Elinor Mills of CNET writes about the time that the tech news site was banned by Google.
Mills writes, “After I pitched the story to my editor, Jim Kerstetter, I spent a month researching and reporting the ins and outs of Google’s products and policies, trying to understand what data the company collected and how that info was used. One criticism that’d been leveled at the company was its cavalier attitude toward complaints from people haunted by compromising personal details exposed by its massive search engine. Such data included infractions committed by minors, or cases where defendants were later exonerated. Eric Schmidt‘s response — he was Google’s CEO at the time — was that Google was merely a conduit, and that websites listing the information were responsible for deletion requests. As I was starting to write the article, News Editor Scott Ard stopped by my desk. With a mischievous glint in his eye, he suggested that I google Schmidt to see what types of information I could find.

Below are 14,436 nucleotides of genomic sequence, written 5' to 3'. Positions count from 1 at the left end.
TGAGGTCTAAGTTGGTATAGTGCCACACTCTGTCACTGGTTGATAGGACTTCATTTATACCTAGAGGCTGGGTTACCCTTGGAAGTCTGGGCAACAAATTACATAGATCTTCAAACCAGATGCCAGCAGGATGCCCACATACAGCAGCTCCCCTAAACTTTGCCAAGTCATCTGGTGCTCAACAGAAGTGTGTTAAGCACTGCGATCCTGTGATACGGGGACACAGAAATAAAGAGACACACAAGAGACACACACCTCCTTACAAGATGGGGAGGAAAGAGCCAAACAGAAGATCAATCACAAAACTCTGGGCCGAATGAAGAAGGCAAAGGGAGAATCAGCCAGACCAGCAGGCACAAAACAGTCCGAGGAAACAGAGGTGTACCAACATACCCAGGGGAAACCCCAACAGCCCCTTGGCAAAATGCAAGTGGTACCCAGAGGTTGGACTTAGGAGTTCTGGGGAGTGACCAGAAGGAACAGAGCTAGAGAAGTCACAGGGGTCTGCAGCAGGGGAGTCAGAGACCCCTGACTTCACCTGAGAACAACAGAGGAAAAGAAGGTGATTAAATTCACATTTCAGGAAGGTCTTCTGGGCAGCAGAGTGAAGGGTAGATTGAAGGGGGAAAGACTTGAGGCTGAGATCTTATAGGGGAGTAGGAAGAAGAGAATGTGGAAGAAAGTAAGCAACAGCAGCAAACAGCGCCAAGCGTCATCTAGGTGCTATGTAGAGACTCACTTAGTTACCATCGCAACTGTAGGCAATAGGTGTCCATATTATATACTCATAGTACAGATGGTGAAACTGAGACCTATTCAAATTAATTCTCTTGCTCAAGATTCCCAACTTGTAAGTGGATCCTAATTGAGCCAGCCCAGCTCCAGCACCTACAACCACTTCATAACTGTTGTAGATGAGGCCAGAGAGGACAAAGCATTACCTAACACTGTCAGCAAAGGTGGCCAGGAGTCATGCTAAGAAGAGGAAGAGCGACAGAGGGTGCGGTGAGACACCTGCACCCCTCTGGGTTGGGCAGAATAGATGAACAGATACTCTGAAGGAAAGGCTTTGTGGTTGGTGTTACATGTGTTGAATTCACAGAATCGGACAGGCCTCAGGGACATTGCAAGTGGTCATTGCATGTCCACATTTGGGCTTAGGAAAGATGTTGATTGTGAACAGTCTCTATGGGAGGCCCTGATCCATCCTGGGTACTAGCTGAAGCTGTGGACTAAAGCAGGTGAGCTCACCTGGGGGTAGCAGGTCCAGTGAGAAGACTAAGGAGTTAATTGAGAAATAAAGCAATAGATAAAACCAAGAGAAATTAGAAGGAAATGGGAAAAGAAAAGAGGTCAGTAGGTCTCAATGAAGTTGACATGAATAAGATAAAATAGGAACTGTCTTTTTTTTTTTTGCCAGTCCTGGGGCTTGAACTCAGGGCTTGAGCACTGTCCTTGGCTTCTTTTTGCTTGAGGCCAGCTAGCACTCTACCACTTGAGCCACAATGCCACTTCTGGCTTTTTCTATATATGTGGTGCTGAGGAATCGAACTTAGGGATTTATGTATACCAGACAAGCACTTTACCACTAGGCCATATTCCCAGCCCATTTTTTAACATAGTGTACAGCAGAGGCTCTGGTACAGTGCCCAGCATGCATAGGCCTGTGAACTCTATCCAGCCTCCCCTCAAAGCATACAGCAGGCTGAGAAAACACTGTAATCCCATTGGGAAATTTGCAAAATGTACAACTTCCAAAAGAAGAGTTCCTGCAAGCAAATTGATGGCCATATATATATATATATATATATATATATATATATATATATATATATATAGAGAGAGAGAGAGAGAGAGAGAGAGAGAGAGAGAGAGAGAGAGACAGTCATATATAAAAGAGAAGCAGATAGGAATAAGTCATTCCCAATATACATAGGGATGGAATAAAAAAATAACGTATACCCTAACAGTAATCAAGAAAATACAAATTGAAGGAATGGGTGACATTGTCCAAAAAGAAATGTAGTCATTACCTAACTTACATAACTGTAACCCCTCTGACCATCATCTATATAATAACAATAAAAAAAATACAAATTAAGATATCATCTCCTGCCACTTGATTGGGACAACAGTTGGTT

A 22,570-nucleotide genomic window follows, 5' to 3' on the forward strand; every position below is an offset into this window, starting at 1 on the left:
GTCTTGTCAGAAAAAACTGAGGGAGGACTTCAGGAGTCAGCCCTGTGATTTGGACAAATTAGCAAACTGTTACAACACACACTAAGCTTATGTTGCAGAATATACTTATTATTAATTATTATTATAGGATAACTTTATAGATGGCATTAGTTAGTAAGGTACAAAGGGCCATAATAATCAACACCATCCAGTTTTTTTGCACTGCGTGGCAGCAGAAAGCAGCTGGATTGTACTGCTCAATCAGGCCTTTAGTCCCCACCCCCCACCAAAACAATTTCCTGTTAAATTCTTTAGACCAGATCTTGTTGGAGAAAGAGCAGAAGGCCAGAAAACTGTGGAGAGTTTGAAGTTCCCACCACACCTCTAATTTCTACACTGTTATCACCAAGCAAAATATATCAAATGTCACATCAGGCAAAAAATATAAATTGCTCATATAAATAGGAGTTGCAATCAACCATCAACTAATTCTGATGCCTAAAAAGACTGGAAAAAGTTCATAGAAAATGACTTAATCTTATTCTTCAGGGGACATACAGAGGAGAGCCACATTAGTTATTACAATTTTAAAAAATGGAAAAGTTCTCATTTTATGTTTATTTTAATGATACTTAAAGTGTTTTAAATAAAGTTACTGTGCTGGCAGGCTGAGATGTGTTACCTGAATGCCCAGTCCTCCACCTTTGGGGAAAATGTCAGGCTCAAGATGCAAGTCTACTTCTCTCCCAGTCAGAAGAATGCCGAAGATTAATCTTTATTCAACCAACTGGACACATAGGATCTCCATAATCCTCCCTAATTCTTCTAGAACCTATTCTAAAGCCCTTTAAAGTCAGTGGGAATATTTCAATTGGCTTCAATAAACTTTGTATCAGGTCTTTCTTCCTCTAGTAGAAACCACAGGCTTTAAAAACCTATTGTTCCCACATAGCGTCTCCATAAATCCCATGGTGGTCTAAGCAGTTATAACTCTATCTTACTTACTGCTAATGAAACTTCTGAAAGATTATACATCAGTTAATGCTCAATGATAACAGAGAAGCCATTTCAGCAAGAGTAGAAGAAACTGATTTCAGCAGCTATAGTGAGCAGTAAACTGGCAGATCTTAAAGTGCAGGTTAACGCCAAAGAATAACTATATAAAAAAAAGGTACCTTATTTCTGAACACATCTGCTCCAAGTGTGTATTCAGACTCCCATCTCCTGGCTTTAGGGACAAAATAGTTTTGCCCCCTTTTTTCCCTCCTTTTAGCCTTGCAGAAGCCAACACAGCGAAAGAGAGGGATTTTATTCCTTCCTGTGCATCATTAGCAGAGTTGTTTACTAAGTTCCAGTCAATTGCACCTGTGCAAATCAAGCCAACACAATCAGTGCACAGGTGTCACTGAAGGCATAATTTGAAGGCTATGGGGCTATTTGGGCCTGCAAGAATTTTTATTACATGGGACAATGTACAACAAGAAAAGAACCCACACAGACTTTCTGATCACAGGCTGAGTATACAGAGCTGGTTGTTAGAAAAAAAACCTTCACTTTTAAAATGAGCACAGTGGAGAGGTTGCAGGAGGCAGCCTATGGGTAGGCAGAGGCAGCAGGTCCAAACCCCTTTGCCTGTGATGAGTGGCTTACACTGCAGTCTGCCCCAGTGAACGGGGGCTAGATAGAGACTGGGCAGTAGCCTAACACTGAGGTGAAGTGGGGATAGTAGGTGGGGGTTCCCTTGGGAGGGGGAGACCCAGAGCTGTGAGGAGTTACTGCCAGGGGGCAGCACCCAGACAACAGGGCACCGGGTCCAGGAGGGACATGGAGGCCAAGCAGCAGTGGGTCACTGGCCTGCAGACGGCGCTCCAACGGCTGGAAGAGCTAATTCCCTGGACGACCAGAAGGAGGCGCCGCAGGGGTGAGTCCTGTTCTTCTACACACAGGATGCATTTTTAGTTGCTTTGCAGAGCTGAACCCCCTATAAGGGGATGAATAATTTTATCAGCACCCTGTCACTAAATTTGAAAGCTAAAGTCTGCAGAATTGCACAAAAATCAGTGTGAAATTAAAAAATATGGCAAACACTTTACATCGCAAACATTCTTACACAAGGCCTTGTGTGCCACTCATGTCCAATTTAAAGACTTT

“So I did. My story opened with a rundown of things that a short Google search had revealed about Schmidt, such as his net worth, his home town, his fundraiser for Al Gore that Elton John performed at, and his trip to Burning Man. The day after the article was published, Ard got a call from a top corporate communications spokesman at Google complaining that the article was unfair and violated Schmidt’s privacy. He demanded that we remove it. When editors refused, the spokesman said that as a result, Google wouldn’t be talking to CNET for a year.
“What a way to start a new beat! I was three months into my new job and had alienated the main company I was covering. Ard, Kerstetter and Editor-in-Chief Jai Singh gave me their full support, but I wondered how I was going to do my job. My reporting was definitely hindered; every Google story I wrote thereafter had this line: ‘Google did not return calls and emails seeking comment for this story.’”
Read more here.